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Why PowerShell regexp match filter runs at least 400 times slower then EndWith filter? RRS feed

  • Question

  • Anybody could repeate my test as it is based on the reading of the system log:

    I've decided to improve the script run time replacing filter: if ( $s.EndsWith( "MicrosoftAccount" ) -and $s.Contains( "@" ) ) with regexp filter: if ( $s -match '.+@.+MicrosoftAccount' ). The run time appeared to be more that 400 time worse. Then I've tryed two more cases, multi string regexp, Select-String with regexp and both apeared to be even worse. ALL 4 cases works, find the string I search but I can not understand WHY all 3 RexExp cases run so slow? Each case duration time in milliseconds are given at the end of the code. There is also $PSVersionTable info.

    I know for sure that the line with MS account e-mail is present in all Setupact.log only once. I've spend a time detecting the [Log.Length-16000,log.Length-10000] region in which it is always resides, nearly 250 Setupact.log files were used to detect this region.

    OK, Cases 3 and 4 can be excluded as they do not breaks when find a match and thus evaluates all of the lines. But Case 2 IS breaked.

    Have replaced RegExp in Case 2 on '\S+@\S+\\MicrosoftAccount' and search duration decreased till 1750 milliseconds. But again too much comparing Case 1.

    $buff = Get-Content c:\Windows\Panther\Setupact.log -Tail 16000;
    $sw   = [System.Diagnostics.Stopwatch]::StartNew();
    $email = "";
    # Case 1
    foreach( $s in $buff )
    {
        if ( $s.EndsWith( "MicrosoftAccount" ) -and $s.Contains( "@" ) )
        {
            $email = $s.Split("\")[-2];
            break; 
        }
    }
    $milli = [int]$sw.elapsedmilliseconds;
    Write-Host "Case1, email=$email, continued=$milli";
    $email = "";
    $sw.Stop();
    $sw.Reset();
    $sw   = [System.Diagnostics.Stopwatch]::StartNew();
    # Case 2
    foreach( $s in $buff )
    {
        if ( $s -match '.+@.+MicrosoftAccount' )
        {
            $email = $s.Split("\")[-2];
            break; 
        }
    }
    $milli = [int]$sw.elapsedmilliseconds;
    Write-Host "Case2, email=$email, continued=$milli";
    $email = "";
    $sw.Stop();
    $sw.Reset();
    $sw   = [System.Diagnostics.Stopwatch]::StartNew();
    # Case 3
    $em = $buff -match '(?m).+@.+MicrosoftAccount';
    if ( $em )
    {
       $email = $s.Split("\")[-2];
    }
    $milli = [int]$sw.elapsedmilliseconds;
    Write-Host "Case3, email=$email, continued=$milli";

    $email = "";
    $sw.Stop();
    $sw.Reset();
    $sw   = [System.Diagnostics.Stopwatch]::StartNew();
    # Case 4
    $em = $buff | Select-String -Pattern '.+@.+MicrosoftAccount';
    if ( $em.Matches.Success )
    {
        $email = $em.Matches.Value.Split("\")[-2];
    }
    $milli = [int]$sw.elapsedmilliseconds;
    Write-Host "Case4, email=$email, continued=$milli";
    $sw.Stop();
    $sw.Reset();
    <#
    PS E:\History> . .\Test-RegExp
    Case1, email=sysprg@live.ru, continued=6
    Case2, email=sysprg@live.ru, continued=2605
    Case3, email=sysprg@live.ru, continued=9716
    Case4, email=sysprg@live.ru, continued=9708
    PS E:\History>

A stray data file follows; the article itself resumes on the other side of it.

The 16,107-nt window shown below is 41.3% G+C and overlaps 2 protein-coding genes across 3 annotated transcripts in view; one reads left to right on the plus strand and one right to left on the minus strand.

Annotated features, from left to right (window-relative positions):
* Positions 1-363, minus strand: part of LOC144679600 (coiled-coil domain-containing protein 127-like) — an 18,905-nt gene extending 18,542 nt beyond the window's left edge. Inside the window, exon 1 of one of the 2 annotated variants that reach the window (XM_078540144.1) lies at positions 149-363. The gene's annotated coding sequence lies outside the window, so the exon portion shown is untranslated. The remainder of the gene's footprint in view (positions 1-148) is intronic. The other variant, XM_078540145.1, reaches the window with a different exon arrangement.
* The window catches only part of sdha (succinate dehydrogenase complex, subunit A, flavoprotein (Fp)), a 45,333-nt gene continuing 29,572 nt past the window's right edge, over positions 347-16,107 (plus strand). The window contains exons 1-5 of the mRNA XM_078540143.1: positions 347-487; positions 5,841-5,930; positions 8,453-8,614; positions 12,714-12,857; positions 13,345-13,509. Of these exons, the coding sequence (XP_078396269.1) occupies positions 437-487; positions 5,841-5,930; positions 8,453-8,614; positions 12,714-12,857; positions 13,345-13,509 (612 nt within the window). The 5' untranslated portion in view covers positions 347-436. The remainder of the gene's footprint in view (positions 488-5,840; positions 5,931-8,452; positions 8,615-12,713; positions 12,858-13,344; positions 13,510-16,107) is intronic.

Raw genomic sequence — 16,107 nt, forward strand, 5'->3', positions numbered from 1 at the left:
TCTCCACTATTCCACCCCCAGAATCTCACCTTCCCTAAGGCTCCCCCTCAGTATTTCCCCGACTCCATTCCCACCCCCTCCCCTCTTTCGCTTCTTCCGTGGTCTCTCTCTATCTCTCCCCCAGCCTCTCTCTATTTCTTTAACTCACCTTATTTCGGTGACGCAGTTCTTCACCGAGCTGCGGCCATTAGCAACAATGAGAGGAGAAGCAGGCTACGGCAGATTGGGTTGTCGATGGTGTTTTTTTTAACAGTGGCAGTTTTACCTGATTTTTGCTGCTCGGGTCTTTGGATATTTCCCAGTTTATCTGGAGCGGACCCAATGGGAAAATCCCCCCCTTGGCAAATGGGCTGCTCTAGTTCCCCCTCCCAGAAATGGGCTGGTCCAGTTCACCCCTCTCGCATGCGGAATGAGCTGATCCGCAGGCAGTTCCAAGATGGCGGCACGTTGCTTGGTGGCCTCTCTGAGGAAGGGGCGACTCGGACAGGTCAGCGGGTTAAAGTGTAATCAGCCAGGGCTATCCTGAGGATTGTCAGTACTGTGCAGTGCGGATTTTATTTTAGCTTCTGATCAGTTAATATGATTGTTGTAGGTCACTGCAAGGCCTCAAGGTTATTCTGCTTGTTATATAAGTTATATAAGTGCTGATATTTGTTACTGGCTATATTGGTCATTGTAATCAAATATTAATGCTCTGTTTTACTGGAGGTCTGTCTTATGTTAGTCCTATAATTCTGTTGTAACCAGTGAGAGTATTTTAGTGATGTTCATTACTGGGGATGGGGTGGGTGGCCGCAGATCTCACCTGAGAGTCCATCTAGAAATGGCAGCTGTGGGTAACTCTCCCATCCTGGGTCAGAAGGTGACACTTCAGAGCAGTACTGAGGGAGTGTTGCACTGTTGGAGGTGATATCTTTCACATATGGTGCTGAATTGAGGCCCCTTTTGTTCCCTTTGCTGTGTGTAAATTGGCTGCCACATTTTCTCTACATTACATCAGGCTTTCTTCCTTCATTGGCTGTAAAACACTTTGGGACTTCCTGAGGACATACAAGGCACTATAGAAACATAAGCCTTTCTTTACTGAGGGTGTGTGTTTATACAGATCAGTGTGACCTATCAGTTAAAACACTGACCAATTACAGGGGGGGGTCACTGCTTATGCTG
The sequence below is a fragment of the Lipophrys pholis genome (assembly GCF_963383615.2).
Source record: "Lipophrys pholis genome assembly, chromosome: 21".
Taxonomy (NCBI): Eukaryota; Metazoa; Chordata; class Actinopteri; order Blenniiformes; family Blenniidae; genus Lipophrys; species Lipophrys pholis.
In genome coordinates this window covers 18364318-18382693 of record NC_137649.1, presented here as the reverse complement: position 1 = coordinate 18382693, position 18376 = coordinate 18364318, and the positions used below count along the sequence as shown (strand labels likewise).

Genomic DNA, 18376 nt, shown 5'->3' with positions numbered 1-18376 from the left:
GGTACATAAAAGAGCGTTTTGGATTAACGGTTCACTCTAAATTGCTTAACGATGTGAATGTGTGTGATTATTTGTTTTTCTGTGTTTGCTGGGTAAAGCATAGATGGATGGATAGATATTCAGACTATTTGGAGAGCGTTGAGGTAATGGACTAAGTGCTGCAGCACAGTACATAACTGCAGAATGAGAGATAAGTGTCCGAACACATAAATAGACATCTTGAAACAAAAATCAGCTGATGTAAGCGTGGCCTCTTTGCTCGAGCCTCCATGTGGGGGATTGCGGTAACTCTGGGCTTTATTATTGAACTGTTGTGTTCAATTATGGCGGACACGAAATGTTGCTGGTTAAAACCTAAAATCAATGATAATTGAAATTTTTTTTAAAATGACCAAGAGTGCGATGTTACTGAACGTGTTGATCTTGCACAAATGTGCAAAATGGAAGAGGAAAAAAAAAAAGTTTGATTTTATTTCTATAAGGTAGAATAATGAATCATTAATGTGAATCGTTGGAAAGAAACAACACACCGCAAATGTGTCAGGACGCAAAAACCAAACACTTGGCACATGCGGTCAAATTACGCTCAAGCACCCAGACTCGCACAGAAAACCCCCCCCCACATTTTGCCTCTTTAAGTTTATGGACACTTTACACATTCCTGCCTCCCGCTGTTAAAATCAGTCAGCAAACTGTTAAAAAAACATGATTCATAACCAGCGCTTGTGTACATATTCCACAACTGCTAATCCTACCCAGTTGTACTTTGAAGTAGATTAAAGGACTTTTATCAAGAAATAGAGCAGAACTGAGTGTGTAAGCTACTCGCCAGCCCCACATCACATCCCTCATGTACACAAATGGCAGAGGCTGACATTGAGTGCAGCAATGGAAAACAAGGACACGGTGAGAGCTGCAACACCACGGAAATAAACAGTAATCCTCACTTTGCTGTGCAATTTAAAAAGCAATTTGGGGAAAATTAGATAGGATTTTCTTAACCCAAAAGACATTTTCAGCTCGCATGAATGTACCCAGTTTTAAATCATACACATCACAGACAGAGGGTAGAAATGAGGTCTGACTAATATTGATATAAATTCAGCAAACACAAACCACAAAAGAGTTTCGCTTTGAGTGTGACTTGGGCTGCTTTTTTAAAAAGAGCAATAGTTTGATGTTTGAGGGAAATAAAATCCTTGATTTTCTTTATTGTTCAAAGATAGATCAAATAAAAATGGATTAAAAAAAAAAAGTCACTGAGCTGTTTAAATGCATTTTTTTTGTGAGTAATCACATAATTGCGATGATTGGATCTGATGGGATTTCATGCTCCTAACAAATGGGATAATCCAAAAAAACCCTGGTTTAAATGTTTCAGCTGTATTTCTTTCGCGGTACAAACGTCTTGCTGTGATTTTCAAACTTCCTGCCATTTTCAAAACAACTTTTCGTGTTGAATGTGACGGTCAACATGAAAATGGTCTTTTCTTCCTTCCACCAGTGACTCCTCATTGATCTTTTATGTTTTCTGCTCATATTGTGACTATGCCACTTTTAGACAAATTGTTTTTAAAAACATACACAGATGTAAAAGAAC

PS E:\History> $PSVersionTable
    Name                           Value
    ----                           -----
    PSVersion                      5.1.17760.1
    PSEdition                      Desktop
    PSCompatibleVersions           {1.0, 2.0, 3.0, 4.0...}
    BuildVersion                   10.0.17760.1
    CLRVersion                     4.0.30319.42000
    WSManStackVersion              3.0
    PSRemotingProtocolVersion      2.3
    SerializationVersion           1.1.0.1


    #>







    • Edited by Oleg Kulikov Tuesday, September 18, 2018 9:06 PM
    Tuesday, September 18, 2018 2:51 PM

Answers

All replies

  • Yes, Regex is slow. Internally, it uses a very complex algorithm to determine how a regex expression has to be evaluated. There are thing such as the + signs that mean "one or more of this", and the regex has to decide how to examine the various possible combinations of values attempting to "fit" them into the expression. This requires much more processing than "EndsWith", which can be done by a trivial comparison on the characters at the end of the string. It is especially bad if you do it in a loop, because the expression has to be re-evaluated on each iteration to establish the algorithm to resolve it.

    One way in which you can improve it is to use the .NET Regex, i.e., [System.Text.RegularExpressions.Regex]. You can create an instance of a Regex object before starting the foreach loop, and set the option that it has for compiling the expression (sorry, you'll have to look it up in the docs, I don't remember the exact syntax right now). This will be done only once, and then the loop iterations will be much faster. But I'm pretty sure that it will still be significantly slower than the EndsWith.

    Saturday, September 22, 2018 7:57 AM
  • Many thnx, I've thought about using .Net Regex but an example I've demonstrated is only one of the TENS of the comparisons I use in a real code. That is better to re-write all of the code to C#. OK, Got it, Powershell StartsWith, EndsWith are really very efficient and all of my attempts to improve the real code by implementing RegExp, have failed. Same for the "val1,val2,..valn".Contains(input) is very effiicient if I need to compare a fixed length substring of an input line with a given values.
    Saturday, September 22, 2018 8:07 PM
  • Off topic for this forum.

    Danny

    Wednesday, October 31, 2018 1:00 PM
    Answerer